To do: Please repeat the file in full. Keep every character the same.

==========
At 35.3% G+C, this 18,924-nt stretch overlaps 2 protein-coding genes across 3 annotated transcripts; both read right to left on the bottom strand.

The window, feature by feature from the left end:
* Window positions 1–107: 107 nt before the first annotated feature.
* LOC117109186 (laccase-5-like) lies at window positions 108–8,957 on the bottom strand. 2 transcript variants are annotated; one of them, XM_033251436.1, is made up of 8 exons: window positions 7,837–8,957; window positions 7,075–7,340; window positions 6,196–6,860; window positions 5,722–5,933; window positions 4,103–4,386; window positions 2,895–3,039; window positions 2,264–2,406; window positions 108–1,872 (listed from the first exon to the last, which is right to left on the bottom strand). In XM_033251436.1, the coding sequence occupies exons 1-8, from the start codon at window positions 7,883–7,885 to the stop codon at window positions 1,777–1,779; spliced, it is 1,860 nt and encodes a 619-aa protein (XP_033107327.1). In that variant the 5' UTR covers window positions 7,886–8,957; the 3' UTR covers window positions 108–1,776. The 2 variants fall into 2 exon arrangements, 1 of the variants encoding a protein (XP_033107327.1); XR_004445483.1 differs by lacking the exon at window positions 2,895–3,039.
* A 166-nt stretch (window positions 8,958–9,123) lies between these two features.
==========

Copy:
At 35.3% G+C, this 18,924-nt stretch overlaps 2 protein-coding genes across 3 annotated transcripts; both read right to left on the bottom strand.

The window, feature by feature from the left end:
* Window positions 1–107: 107 nt before the first annotated feature.
* LOC117109186 (laccase-5-like) lies at window positions 108–8,957 on the bottom strand. 2 transcript variants are annotated; one of them, XM_033251436.1, is made up of 8 exons: window positions 7,837–8,957; window positions 7,075–7,340; window positions 6,196–6,860; window positions 5,722–5,933; window positions 4,103–4,386; window positions 2,895–3,039; window positions 2,264–2,406; window positions 108–1,872 (listed from the first exon to the last, which is right to left on the bottom strand). In XM_033251436.1, the coding sequence occupies exons 1-8, from the start codon at window positions 7,883–7,885 to the stop codon at window positions 1,777–1,779; spliced, it is 1,860 nt and encodes a 619-aa protein (XP_033107327.1). In that variant the 5' UTR covers window positions 7,886–8,957; the 3' UTR covers window positions 108–1,776. The 2 variants fall into 2 exon arrangements, 1 of the variants encoding a protein (XP_033107327.1); XR_004445483.1 differs by lacking the exon at window positions 2,895–3,039.
* A 166-nt stretch (window positions 8,958–9,123) lies between these two features.